Sunday, May 8, 2011

Local music you can afford

The music pounds behind heavy red wooden doors. A neon wristband clasps tight to my arm and the venue doors opens to let out waves of lyrical rhythms. People line the brick wall decorated with the works of local artists view of the world. An intimate room filled with over fifty fans and music enthusiasts surround the small stage. A grungy guitarist steps close the mic.

“Let’s hope we don’t disturb the neighbors,” he said with a smile. Signaling to the rest of his crew his hand flies down and the music starts again.

The Wire in Upland, Calif., houses performers from indie folk to metal rock. Bands from surrounding states and even those from afar make their appearance at this favorite local hot spot. The set is known for an intimate show at an affordable price, with only $10-15 a ticket it is no wonder the house is packed by the time of the headliner each night.

The scene is straight out of an underground New York City club. With the small stage being, bands have to be aware of how to precisely manage their set. If not careful, the stage can become overcrowded and hard for the performers to entertain a show.

“Unless you have some serious money to invest in the proper sound equipment, a small venue is where you can get the best performance for the right price for everyone,” said Beau Trembly of Temecula. Trembly and his band perform at the wire as often as they can, saying it is the old town feel and intimate set that keeps their fan base rising.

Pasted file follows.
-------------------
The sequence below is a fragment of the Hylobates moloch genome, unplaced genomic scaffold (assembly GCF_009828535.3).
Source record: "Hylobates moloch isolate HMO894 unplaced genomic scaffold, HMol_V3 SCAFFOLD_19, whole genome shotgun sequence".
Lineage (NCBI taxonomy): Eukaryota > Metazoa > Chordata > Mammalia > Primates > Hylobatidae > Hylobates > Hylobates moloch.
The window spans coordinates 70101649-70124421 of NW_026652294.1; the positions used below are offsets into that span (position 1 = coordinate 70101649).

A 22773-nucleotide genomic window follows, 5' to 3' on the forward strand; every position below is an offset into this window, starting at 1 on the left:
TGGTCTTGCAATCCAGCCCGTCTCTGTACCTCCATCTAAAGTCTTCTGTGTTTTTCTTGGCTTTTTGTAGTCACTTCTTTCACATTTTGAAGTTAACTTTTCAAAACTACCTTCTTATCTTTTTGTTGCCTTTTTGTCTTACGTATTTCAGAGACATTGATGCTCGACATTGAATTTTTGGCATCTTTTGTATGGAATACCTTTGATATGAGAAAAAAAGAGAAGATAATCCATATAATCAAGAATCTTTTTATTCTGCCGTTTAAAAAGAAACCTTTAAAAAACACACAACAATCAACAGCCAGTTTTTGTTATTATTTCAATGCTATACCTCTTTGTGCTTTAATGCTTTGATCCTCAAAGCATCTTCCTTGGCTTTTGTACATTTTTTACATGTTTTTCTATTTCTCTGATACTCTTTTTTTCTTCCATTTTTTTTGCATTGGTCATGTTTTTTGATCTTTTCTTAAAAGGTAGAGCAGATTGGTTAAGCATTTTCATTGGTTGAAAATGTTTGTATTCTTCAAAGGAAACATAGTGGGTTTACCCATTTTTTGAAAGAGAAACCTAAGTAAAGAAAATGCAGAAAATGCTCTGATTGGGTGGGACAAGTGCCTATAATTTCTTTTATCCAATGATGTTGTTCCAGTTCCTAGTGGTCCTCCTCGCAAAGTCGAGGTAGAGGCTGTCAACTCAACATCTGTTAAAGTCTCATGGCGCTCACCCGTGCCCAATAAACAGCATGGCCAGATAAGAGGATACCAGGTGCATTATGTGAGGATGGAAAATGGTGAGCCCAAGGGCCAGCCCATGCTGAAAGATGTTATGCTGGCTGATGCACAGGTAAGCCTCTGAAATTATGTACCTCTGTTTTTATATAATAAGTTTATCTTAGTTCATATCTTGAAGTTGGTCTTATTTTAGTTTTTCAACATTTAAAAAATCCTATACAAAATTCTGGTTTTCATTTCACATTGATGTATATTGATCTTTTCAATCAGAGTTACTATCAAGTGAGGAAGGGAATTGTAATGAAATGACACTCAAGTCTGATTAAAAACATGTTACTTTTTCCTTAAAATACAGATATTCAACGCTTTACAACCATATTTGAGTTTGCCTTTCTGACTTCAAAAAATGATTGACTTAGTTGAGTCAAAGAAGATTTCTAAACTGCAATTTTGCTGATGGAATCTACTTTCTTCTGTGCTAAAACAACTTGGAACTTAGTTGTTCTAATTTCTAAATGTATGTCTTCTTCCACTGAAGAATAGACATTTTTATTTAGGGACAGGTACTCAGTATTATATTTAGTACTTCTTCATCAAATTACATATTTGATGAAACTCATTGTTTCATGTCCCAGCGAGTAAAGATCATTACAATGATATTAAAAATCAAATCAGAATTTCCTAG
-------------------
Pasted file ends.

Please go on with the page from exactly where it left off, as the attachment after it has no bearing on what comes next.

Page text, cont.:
“Although the smaller stage tends to be cramped and the sound is far from what you would hear at the El Rey, it is the perfect way for a band to connect with their fans,” Trembly said.

Although wedged between downtown buildings, the Wire maintains a large crowd on performance nights, some regulars and others visiting from areas far from Upland.

“The Wire has a homey feel to it, like a coffee house, only no coffee,” said Staphon Arnold of Azusa. “We all come here for one thing, and that is to hear a band rock their hearts out. Everyone else is here to appreciate the music, not for a quick cup of joe.”

While this location is affordable, it also is a place for musicians to express their creativity and arrangements. Many of the larger bands in the media today got their big break visiting smaller sites to get their start. This is the driving force behind up and coming performers.

“As a composer I must be creative all the time, it is a reaction of emotions and I feel like I can express them and refine them in a smaller venue,” said Greg Johnson of Ontario.

In the digital world we live in today, it has become easier for musicians to hide behind talent through MP3’s and editing programs.

“The live show is he best way to test the quality of a performer, if they can pull it off in a small venue, they can pull it off anywhere,” said Trembly. “You cannot hide behind the production of auto-tune in a small space.”

Today, fans look for more than just music at an entertainment show. The smaller venues make it easier for people and bands to walk away with something more than just a few of their favorite songs. People want bands that are up close. They want to connect with the music they are hearing. The Wire can gives that to the crowds that flock there, it is not about a dollar sign, it is about the show and what people can take away.

“Music is not just about musicians playing and fans listening, it is about sharing an experience,” Trembly said. “It brings us all down to a more human level.”

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